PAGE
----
The name says it all: High-intensity interval training alternates phases of intense exercise with short recovery periods. This makes you sweat a lot. Many athletes consider this anaerobic training the most effective way to improve endurance.

Benefits of HIIT

HIIT workouts offer a multitude of benefits. They are great for cardiovascular health, excellent calorie burners, and improve your performance in other sports. Find out more in our blog post Top 6 HIIT Benefits.

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What to Eat Before HIIT and Afterward

What to eat before a HIIT workout 

Do you like to exercise on an empty stomach in the morning? HIIT is one of the best ways to burn calories and reduce body fat.(1) If you feel strong, there’s no reason why you can’t work out before breakfast. However, remember that you need carbs to keep going during your workout. They give you the energy you need to push yourself. If you don’t eat before working out, your performance and stamina will likely suffer.(2

Have a high-carb snack a few hours before your HIIT workout: 

  • banana and a handful of nuts 
  • oatmeal with almond milk, berries, and nuts
  • granola bar
  • toast with pure nut butter or avocado
  • smoothie

Remember to hydrate!

Always keep a bottle of water within reach during your workouts. HIIT makes you thirsty. You don’t need sports drinks to hydrate effectively.

Did you know? Coffee before a workout can boost your performance.(3) An espresso (without milk or sugar) gives you a natural boost. 

What to eat after a HIIT workout 

Focus on recovery after your HIIT training. Have something to eat within an hour after your workout to repair the damaged muscle tissue and refill your glycogen stores.(4) Your focus after HIIT should be on protein, but make sure to combine it with carbohydrates:

  • veggie omelet with a slice of whole-grain bread 
  • protein smoothie
  • Greek yogurt with berries 
  • sautéed chicken or tofu with oven-roasted sweet potatoes 


There are many benefits of HIIT workouts. You’ll get the most out of your training if you give your body the energy it needs to really explore your limits. The right nutrition helps you perform your best during HIIT training and supports your muscles during recovery. Give yourself the right fuel to work hard and feel great!


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Relieve Sore Muscles: 7 Foods that Help

Relieve Sore Muscles: 7 Foods that Help

It’s important to stretch, warm up, and cool down if you want to avoid or relieve sore muscles the day after your workout. But don’t forget that proper nutrition also plays a major role. Which foods and drinks relieve sore muscles?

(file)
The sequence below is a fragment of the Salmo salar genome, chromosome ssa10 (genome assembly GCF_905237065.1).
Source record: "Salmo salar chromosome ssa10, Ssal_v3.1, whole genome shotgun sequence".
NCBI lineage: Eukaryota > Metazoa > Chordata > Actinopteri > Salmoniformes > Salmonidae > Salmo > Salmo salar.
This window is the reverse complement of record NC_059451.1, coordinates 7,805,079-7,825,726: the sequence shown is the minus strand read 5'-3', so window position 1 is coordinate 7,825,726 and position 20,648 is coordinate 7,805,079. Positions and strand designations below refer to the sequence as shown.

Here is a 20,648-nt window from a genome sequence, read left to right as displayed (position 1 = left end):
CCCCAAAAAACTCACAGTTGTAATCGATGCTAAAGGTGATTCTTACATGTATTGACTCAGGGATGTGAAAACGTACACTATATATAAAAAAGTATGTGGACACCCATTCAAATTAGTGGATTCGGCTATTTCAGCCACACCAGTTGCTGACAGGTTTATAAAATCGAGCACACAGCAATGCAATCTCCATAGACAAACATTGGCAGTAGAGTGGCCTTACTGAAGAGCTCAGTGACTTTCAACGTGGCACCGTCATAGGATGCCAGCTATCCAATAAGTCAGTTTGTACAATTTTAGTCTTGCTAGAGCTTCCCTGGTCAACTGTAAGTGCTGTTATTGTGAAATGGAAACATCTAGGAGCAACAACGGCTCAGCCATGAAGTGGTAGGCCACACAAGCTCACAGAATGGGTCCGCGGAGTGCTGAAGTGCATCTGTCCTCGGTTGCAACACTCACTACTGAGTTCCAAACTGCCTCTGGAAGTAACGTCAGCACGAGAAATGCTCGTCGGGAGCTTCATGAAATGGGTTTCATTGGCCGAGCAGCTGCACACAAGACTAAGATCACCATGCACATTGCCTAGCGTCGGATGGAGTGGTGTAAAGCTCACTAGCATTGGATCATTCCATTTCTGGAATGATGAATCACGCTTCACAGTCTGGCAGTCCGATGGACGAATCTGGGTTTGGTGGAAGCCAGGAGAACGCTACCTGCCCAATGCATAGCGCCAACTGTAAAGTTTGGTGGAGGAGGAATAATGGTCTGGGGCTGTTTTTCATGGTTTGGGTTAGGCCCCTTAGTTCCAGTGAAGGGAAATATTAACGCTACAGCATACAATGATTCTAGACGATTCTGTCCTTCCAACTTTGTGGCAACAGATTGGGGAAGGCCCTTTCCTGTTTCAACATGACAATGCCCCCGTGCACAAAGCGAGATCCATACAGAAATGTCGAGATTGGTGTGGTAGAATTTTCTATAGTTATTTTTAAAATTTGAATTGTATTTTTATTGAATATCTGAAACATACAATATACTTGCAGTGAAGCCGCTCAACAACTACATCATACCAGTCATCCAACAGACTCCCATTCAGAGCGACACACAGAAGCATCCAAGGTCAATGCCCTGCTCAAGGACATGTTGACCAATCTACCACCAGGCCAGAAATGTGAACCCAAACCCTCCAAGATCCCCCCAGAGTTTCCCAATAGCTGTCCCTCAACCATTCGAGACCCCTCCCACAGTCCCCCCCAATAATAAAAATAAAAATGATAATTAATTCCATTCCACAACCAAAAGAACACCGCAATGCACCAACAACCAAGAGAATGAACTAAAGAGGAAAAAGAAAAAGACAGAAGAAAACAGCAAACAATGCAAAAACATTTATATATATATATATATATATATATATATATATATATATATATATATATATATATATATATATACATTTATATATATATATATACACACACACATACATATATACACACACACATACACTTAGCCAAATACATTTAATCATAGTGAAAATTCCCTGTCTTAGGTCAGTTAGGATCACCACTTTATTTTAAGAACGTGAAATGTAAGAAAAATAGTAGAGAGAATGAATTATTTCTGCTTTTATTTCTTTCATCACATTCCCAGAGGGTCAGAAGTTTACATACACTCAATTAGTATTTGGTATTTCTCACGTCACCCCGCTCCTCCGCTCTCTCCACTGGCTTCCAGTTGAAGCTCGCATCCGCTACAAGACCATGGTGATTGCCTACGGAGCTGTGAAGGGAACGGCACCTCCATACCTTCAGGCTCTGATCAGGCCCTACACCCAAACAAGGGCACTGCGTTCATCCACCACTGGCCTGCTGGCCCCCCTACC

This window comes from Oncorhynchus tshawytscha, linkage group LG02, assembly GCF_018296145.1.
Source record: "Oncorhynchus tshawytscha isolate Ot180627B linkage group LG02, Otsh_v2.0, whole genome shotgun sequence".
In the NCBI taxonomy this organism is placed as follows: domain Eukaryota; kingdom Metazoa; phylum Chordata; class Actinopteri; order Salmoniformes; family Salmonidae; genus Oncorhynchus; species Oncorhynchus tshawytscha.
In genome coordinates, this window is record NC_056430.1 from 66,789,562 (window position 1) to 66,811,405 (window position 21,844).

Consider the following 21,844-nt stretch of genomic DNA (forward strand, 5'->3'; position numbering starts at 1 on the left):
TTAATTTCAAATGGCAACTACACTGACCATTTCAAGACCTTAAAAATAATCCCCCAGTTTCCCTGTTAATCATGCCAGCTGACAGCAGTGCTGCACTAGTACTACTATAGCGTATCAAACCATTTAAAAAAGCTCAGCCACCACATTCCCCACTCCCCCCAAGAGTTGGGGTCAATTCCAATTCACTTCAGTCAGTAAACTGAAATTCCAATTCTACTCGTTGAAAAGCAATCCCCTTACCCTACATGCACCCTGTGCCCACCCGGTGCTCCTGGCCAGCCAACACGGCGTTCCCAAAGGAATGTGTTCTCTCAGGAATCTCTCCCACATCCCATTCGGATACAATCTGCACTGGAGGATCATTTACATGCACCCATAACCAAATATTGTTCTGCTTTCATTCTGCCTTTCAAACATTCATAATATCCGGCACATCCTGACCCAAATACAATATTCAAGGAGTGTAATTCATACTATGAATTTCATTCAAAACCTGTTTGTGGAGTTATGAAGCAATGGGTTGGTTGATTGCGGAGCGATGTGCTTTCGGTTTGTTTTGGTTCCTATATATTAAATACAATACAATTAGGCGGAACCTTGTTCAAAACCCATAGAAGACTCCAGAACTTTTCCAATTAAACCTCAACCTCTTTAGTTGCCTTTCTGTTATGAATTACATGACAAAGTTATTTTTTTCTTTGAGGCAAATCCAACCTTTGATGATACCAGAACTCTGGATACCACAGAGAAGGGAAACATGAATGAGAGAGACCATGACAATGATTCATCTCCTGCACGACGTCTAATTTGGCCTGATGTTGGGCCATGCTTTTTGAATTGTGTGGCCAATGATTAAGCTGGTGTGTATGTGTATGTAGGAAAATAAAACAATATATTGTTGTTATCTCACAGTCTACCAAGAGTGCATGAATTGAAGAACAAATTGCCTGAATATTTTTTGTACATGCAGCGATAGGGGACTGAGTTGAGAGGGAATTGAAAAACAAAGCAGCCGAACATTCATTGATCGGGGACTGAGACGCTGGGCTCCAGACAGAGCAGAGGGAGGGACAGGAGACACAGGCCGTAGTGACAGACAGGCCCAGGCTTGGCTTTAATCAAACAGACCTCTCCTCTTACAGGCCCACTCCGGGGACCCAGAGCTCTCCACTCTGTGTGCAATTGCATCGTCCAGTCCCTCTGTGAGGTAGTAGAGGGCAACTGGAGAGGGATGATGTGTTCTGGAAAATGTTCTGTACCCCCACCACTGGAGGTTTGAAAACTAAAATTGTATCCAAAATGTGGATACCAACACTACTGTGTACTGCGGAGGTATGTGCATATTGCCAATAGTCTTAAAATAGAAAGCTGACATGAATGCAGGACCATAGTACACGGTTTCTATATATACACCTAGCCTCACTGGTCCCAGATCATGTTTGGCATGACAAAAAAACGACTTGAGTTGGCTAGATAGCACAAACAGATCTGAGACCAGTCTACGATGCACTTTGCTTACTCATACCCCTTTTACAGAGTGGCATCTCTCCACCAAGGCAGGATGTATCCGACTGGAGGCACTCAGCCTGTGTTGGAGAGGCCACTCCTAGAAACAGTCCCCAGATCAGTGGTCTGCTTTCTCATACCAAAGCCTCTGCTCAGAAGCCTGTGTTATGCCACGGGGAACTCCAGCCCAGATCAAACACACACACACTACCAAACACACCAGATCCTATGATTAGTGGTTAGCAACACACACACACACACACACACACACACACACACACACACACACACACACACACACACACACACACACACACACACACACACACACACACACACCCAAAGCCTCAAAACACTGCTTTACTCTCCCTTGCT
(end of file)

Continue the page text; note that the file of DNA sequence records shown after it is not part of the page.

7 Foods and Drinks for Sore Muscles

1. Beetroot

Drinking 250 ml of beet juice right after an intense workout can reduce muscle soreness.(1) Beets are rich in antioxidants and phytonutrients. How about a red beet smoothie after your workout? It promotes muscle regeneration.

Red beet juice

Ingredients for one serving:

  • 75 g red beets (pre-cooked)
  • 1 apple
  • thumb-sized piece of ginger
  • 150 ml carrot juice


  1. Chop the beet and apple into chunks.
  2. Peel the ginger.
  3. Add all ingredients to a blender and purée until smooth. 

2. Caffeine

An espresso before your workout can improve performance. But is caffeine good for sore muscles, too? Studies show that athletes are less prone to suffer from muscle soreness and aches post-workout when drinking caffeine before their training.(2)

Cup of coffee

3. Sour cherries

Relieve sore muscles by drinking 1.5 oz of cherry juice both before and after your workout. Thanks to the juice’s anti-inflammatory effects and antioxidants, your muscles will recover more quickly.(3)

4. Ginger

Ginger has anti-inflammatory properties. The effects of gingerol, the active component responsible for the sting, are similar to those of the active agent contained in aspirin. If you eat ginger regularly, especially on days you work out, you can reduce muscle soreness.(4)


5. Tomato juice

The carotenoids in tomato juice can prevent muscle soreness.(5) Drink this before your workout. 

Tomato juice

6. Fish

The omega-3 fatty acids contained in fish promote muscle recovery and healing.(6)

Fish plate

Good to know:

Do you follow a vegan diet? order to prevent a deficiency in omega 3 fatty acids, you should add supplements to your diet. These days you can find plant-based dietary supplements derived from algae. Check with your doctor or nutritionist.

7. green tea

The phytochemicals in green tea (polyphenols) stimulate blood circulation, which has a positive influence on muscle regeneration. This is a great drink for sore muscles(7)

In Summary

After a tough HIIT workout or a long run, it’s not unusual to experience muscle aches. Include these foods and drinks in your meals and snacks to relieve sore muscles. Don’t forget to take a day off if you’re in a lot of pain. Or, focus on a different muscle group. Your muscles need time to recover.